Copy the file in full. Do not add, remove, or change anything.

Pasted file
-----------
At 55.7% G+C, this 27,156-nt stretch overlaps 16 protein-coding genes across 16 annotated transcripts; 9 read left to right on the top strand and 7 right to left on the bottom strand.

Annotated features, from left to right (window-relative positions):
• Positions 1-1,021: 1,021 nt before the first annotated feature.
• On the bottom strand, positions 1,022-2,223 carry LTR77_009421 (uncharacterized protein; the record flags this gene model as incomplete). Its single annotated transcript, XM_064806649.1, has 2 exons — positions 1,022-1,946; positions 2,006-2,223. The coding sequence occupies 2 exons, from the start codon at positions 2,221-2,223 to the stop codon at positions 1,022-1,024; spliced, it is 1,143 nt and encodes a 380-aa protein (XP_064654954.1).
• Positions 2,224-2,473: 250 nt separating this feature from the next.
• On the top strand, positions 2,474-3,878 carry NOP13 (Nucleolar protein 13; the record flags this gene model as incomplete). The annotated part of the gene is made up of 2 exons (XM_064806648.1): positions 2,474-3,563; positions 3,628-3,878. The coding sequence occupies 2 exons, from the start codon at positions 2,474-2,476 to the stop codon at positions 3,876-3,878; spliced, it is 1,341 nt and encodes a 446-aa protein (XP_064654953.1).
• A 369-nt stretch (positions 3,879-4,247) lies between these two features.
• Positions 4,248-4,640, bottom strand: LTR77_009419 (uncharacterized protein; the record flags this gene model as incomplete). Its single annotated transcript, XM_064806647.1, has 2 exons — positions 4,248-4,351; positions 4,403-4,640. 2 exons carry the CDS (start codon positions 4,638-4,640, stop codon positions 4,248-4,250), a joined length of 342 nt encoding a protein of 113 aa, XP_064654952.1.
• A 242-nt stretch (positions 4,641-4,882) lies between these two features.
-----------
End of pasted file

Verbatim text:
At 55.7% G+C, this 27,156-nt stretch overlaps 16 protein-coding genes across 16 annotated transcripts; 9 read left to right on the top strand and 7 right to left on the bottom strand.

Annotated features, from left to right (window-relative positions):
• Positions 1-1,021: 1,021 nt before the first annotated feature.
• On the bottom strand, positions 1,022-2,223 carry LTR77_009421 (uncharacterized protein; the record flags this gene model as incomplete). Its single annotated transcript, XM_064806649.1, has 2 exons — positions 1,022-1,946; positions 2,006-2,223. The coding sequence occupies 2 exons, from the start codon at positions 2,221-2,223 to the stop codon at positions 1,022-1,024; spliced, it is 1,143 nt and encodes a 380-aa protein (XP_064654954.1).
• Positions 2,224-2,473: 250 nt separating this feature from the next.
• On the top strand, positions 2,474-3,878 carry NOP13 (Nucleolar protein 13; the record flags this gene model as incomplete). The annotated part of the gene is made up of 2 exons (XM_064806648.1): positions 2,474-3,563; positions 3,628-3,878. The coding sequence occupies 2 exons, from the start codon at positions 2,474-2,476 to the stop codon at positions 3,876-3,878; spliced, it is 1,341 nt and encodes a 446-aa protein (XP_064654953.1).
• A 369-nt stretch (positions 3,879-4,247) lies between these two features.
• Positions 4,248-4,640, bottom strand: LTR77_009419 (uncharacterized protein; the record flags this gene model as incomplete). Its single annotated transcript, XM_064806647.1, has 2 exons — positions 4,248-4,351; positions 4,403-4,640. 2 exons carry the CDS (start codon positions 4,638-4,640, stop codon positions 4,248-4,250), a joined length of 342 nt encoding a protein of 113 aa, XP_064654952.1.
• A 242-nt stretch (positions 4,641-4,882) lies between these two features.